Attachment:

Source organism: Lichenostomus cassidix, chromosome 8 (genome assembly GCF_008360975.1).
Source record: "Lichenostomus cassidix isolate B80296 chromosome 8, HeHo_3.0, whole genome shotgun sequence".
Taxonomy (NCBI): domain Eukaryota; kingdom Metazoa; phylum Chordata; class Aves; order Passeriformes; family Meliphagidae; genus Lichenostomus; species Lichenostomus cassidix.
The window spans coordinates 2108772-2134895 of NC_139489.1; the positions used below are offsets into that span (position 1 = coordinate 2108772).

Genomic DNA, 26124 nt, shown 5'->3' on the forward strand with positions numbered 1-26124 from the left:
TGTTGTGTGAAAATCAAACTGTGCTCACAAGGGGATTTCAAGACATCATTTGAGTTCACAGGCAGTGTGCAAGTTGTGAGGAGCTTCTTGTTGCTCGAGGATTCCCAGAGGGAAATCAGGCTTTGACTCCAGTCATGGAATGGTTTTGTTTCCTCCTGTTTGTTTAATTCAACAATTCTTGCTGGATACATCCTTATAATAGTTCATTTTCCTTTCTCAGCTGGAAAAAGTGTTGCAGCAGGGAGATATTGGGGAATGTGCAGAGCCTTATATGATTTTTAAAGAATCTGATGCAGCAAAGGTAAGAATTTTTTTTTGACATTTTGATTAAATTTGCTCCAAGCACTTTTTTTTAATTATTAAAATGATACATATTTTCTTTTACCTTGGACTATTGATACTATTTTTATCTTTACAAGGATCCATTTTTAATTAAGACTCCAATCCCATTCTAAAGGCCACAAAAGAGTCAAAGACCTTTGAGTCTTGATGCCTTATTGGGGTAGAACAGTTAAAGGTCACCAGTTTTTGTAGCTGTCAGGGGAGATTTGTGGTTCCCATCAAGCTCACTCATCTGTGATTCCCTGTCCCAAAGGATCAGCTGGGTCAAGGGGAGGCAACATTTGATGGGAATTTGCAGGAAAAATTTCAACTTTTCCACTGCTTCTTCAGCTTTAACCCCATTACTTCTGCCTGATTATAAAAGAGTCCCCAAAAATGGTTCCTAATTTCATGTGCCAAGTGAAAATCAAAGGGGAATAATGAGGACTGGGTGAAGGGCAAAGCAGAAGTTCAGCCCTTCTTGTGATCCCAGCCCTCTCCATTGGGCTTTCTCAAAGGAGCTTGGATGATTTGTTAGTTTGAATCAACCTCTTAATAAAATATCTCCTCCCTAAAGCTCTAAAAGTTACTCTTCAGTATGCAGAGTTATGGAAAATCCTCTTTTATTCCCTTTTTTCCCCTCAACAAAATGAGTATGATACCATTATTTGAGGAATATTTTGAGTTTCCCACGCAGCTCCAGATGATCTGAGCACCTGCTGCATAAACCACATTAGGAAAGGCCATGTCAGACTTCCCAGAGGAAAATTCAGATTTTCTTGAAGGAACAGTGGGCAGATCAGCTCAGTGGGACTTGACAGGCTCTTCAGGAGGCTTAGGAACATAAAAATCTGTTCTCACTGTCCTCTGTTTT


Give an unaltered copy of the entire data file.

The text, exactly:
Source organism: Lichenostomus cassidix, chromosome 8 (genome assembly GCF_008360975.1).
Source record: "Lichenostomus cassidix isolate B80296 chromosome 8, HeHo_3.0, whole genome shotgun sequence".
Taxonomy (NCBI): domain Eukaryota; kingdom Metazoa; phylum Chordata; class Aves; order Passeriformes; family Meliphagidae; genus Lichenostomus; species Lichenostomus cassidix.
The window spans coordinates 2108772-2134895 of NC_139489.1; the positions used below are offsets into that span (position 1 = coordinate 2108772).

Genomic DNA, 26124 nt, shown 5'->3' on the forward strand with positions numbered 1-26124 from the left:
TGTTGTGTGAAAATCAAACTGTGCTCACAAGGGGATTTCAAGACATCATTTGAGTTCACAGGCAGTGTGCAAGTTGTGAGGAGCTTCTTGTTGCTCGAGGATTCCCAGAGGGAAATCAGGCTTTGACTCCAGTCATGGAATGGTTTTGTTTCCTCCTGTTTGTTTAATTCAACAATTCTTGCTGGATACATCCTTATAATAGTTCATTTTCCTTTCTCAGCTGGAAAAAGTGTTGCAGCAGGGAGATATTGGGGAATGTGCAGAGCCTTATATGATTTTTAAAGAATCTGATGCAGCAAAGGTAAGAATTTTTTTTTGACATTTTGATTAAATTTGCTCCAAGCACTTTTTTTTAATTATTAAAATGATACATATTTTCTTTTACCTTGGACTATTGATACTATTTTTATCTTTACAAGGATCCATTTTTAATTAAGACTCCAATCCCATTCTAAAGGCCACAAAAGAGTCAAAGACCTTTGAGTCTTGATGCCTTATTGGGGTAGAACAGTTAAAGGTCACCAGTTTTTGTAGCTGTCAGGGGAGATTTGTGGTTCCCATCAAGCTCACTCATCTGTGATTCCCTGTCCCAAAGGATCAGCTGGGTCAAGGGGAGGCAACATTTGATGGGAATTTGCAGGAAAAATTTCAACTTTTCCACTGCTTCTTCAGCTTTAACCCCATTACTTCTGCCTGATTATAAAAGAGTCCCCAAAAATGGTTCCTAATTTCATGTGCCAAGTGAAAATCAAAGGGGAATAATGAGGACTGGGTGAAGGGCAAAGCAGAAGTTCAGCCCTTCTTGTGATCCCAGCCCTCTCCATTGGGCTTTCTCAAAGGAGCTTGGATGATTTGTTAGTTTGAATCAACCTCTTAATAAAATATCTCCTCCCTAAAGCTCTAAAAGTTACTCTTCAGTATGCAGAGTTATGGAAAATCCTCTTTTATTCCCTTTTTTCCCCTCAACAAAATGAGTATGATACCATTATTTGAGGAATATTTTGAGTTTCCCACGCAGCTCCAGATGATCTGAGCACCTGCTGCATAAACCACATTAGGAAAGGCCATGTCAGACTTCCCAGAGGAAAATTCAGATTTTCTTGAAGGAACAGTGGGCAGATCAGCTCAGTGGGACTTGACAGGCTCTTCAGGAGGCTTAGGAACATAAAAATCTGTTCTCACTGTCCTCTGTTTT